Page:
Today Africa says the world should celebrate youths as key agents of change. In NAYD, it is a chance for me to look at sunshine, at the energy of the African youth and at the resilience of these often less educated than most, less equipped but who do go places. Like the founder of a youth group that today counts members across the globe, permit me to share a little more on how it feels to be an African youth.
For most of us who got stung by the desire-for-change mosquito, life at each moment is always a hard choice to make. Will you eat, get clothes, buy a phone, go dancing, get discouraged, or will you break away and go do what your heart tells you is right? Once you start, will you accept to go against the waves - dictatorship, corruption, climate change, gender inequality, conflicts, terrorism, to name a few, though ill-equipped and hardly being trained? Will you step ahead into the unsure world of those who dare, or will you finally do like many do, fold their hands and see things go wrong. Living in Africa and speaking loud about change can be a tough task for a young girl or boy. If you have taken that path to change Africa, then this is a good day for me to remind you that thousands of young Africans like you believe that we can stop rape, we can get better healthcare, we can say NO when we believe it is not right, and that there is nothing wrong with listening to your heart. I want to give you examples of such youths from around the continent.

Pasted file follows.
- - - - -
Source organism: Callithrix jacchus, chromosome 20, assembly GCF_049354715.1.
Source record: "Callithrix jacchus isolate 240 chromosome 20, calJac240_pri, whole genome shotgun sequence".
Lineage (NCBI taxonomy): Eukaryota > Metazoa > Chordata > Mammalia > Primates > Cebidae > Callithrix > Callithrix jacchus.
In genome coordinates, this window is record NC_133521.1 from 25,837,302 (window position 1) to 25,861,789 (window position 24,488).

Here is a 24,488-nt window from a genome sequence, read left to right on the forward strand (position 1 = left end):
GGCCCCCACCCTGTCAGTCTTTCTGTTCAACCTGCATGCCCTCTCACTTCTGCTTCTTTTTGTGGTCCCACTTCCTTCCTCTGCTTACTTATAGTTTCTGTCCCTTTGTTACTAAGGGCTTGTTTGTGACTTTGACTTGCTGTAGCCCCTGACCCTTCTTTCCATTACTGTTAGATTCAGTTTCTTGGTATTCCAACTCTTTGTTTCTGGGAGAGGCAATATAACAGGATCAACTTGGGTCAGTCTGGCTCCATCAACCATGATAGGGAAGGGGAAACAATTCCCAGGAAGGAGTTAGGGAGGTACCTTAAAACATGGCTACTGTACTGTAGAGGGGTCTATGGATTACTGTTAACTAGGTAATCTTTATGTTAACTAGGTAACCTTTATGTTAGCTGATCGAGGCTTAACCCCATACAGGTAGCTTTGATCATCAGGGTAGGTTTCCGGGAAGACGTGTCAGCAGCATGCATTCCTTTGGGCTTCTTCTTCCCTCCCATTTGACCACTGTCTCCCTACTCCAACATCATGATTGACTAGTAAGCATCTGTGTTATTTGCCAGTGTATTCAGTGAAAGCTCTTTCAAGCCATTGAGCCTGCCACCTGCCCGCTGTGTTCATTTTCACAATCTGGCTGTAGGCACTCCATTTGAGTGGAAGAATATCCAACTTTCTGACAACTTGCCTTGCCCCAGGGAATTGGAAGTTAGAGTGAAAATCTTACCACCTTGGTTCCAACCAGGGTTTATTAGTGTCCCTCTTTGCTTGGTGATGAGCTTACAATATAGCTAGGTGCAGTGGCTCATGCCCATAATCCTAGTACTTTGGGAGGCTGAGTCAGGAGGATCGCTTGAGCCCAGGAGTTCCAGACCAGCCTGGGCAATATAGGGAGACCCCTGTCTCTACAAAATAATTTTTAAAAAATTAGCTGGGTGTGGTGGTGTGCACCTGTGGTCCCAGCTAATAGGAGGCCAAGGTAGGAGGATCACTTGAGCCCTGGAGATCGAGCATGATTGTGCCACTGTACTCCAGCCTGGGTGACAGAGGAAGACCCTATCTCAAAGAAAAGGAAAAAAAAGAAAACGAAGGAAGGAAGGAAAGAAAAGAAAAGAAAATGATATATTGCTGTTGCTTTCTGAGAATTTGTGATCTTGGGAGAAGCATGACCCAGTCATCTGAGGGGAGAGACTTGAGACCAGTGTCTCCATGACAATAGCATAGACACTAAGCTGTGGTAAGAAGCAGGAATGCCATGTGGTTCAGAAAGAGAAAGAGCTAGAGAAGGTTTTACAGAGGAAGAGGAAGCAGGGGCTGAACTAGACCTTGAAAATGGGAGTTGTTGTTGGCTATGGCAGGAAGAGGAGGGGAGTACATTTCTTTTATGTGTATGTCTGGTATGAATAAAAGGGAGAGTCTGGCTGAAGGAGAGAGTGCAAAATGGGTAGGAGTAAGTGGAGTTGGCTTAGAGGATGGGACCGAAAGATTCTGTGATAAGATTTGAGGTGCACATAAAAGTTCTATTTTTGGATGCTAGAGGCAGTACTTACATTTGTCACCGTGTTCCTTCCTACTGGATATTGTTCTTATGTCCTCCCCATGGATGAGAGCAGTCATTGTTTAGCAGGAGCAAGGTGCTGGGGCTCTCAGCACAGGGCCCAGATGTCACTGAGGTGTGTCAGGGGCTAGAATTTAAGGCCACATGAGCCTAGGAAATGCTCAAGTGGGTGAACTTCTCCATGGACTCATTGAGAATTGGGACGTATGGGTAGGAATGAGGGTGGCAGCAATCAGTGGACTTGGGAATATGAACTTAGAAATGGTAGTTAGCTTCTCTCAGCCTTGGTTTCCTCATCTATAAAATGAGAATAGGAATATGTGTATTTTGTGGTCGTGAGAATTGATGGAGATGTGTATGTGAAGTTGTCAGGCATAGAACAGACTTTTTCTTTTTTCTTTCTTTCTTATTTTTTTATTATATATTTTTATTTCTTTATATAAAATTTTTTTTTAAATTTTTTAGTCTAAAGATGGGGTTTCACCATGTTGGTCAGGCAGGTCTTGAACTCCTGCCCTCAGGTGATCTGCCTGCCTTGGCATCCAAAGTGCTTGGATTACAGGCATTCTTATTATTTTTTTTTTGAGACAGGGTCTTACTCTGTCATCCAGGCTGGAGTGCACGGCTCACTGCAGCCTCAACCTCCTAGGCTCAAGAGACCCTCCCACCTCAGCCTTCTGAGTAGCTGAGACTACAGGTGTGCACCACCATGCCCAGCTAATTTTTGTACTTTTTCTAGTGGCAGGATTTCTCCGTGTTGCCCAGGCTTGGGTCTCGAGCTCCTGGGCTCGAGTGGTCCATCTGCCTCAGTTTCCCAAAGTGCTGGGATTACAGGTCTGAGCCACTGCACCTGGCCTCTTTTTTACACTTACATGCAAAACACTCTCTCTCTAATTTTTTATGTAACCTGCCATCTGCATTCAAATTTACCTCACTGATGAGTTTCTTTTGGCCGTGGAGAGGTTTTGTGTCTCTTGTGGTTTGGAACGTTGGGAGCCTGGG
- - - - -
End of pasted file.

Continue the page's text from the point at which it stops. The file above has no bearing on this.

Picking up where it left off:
Stephen Machua, 'an Emerging voice for Africa', aware of the issues with youth and leadership matters has created various platforms to help nurture youth leaders.
Tinashe Lindel Dirwai, an active member of the Power of the word (www.poweroftheword.org) a non-profit organisation that aims at giving an ear to the oppressed voice of Zimbabwean women.
Judyannet Muchiri, an 'African crusader' and change maker, believes that Africa is an equal participant in global affairs and in the power of social media to bring people together under one agenda.
NNADI Anthony Kevin has built a wealth of experience in areas like reproductive health, peer education, mentorship, advocacy and community mobilizing, strategic management and leadership and climate change.
Jean Paul Brice Affana is Head of Youth Programs of the International Association for the Advancement of Innovative Approaches to Global Challenges (IAAI) an Austrian based organization.
These young people, like myself, are moving one step at a time towards change and have already made marks in what they do. They are also volunteers working to connect thousands of African youths working for a better tomorrow through NAYD. This is a good moment to recognize their commitment, and though them, that of millions of youths across the world for change. This is how I believe we can take advantage of demography dividend- by keeping together and never giving up!
Remember that nothing good comes easy. If the world you want to live in must be a dream, make it a loud dream. For those who dare greatly, achieve it greatly. Celebrate this day, but redouble your commitment for tomorrow. A better world depends on that.